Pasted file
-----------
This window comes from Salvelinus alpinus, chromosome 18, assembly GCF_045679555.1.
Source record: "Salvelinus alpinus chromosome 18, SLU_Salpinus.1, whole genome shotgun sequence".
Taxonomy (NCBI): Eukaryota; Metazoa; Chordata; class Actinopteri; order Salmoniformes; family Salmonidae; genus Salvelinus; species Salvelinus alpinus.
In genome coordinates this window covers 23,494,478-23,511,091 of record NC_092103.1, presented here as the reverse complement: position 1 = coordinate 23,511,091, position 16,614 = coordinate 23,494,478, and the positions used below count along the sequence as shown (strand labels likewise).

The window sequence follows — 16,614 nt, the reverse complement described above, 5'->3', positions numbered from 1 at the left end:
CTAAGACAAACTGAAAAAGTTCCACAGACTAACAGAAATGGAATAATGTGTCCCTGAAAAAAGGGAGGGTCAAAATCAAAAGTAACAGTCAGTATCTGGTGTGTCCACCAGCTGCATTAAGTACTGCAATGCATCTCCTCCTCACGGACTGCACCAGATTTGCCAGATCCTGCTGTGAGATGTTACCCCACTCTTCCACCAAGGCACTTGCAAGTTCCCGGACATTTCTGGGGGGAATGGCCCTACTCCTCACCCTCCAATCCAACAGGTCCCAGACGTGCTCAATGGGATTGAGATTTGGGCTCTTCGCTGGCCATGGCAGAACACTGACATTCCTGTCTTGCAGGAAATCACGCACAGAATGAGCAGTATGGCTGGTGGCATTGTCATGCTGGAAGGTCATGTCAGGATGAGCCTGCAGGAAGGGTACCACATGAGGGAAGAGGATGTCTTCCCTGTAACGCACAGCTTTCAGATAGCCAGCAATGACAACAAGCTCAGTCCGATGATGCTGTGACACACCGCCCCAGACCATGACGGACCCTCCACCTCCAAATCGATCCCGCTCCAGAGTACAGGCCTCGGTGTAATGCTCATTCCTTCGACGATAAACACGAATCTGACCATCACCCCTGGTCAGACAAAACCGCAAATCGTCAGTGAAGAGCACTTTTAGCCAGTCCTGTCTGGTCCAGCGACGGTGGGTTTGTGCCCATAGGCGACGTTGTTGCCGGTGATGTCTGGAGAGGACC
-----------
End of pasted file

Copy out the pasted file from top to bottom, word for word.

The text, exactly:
This window comes from Salvelinus alpinus, chromosome 18, assembly GCF_045679555.1.
Source record: "Salvelinus alpinus chromosome 18, SLU_Salpinus.1, whole genome shotgun sequence".
Taxonomy (NCBI): Eukaryota; Metazoa; Chordata; class Actinopteri; order Salmoniformes; family Salmonidae; genus Salvelinus; species Salvelinus alpinus.
In genome coordinates this window covers 23,494,478-23,511,091 of record NC_092103.1, presented here as the reverse complement: position 1 = coordinate 23,511,091, position 16,614 = coordinate 23,494,478, and the positions used below count along the sequence as shown (strand labels likewise).

The window sequence follows — 16,614 nt, the reverse complement described above, 5'->3', positions numbered from 1 at the left end:
CTAAGACAAACTGAAAAAGTTCCACAGACTAACAGAAATGGAATAATGTGTCCCTGAAAAAAGGGAGGGTCAAAATCAAAAGTAACAGTCAGTATCTGGTGTGTCCACCAGCTGCATTAAGTACTGCAATGCATCTCCTCCTCACGGACTGCACCAGATTTGCCAGATCCTGCTGTGAGATGTTACCCCACTCTTCCACCAAGGCACTTGCAAGTTCCCGGACATTTCTGGGGGGAATGGCCCTACTCCTCACCCTCCAATCCAACAGGTCCCAGACGTGCTCAATGGGATTGAGATTTGGGCTCTTCGCTGGCCATGGCAGAACACTGACATTCCTGTCTTGCAGGAAATCACGCACAGAATGAGCAGTATGGCTGGTGGCATTGTCATGCTGGAAGGTCATGTCAGGATGAGCCTGCAGGAAGGGTACCACATGAGGGAAGAGGATGTCTTCCCTGTAACGCACAGCTTTCAGATAGCCAGCAATGACAACAAGCTCAGTCCGATGATGCTGTGACACACCGCCCCAGACCATGACGGACCCTCCACCTCCAAATCGATCCCGCTCCAGAGTACAGGCCTCGGTGTAATGCTCATTCCTTCGACGATAAACACGAATCTGACCATCACCCCTGGTCAGACAAAACCGCAAATCGTCAGTGAAGAGCACTTTTAGCCAGTCCTGTCTGGTCCAGCGACGGTGGGTTTGTGCCCATAGGCGACGTTGTTGCCGGTGATGTCTGGAGAGGACC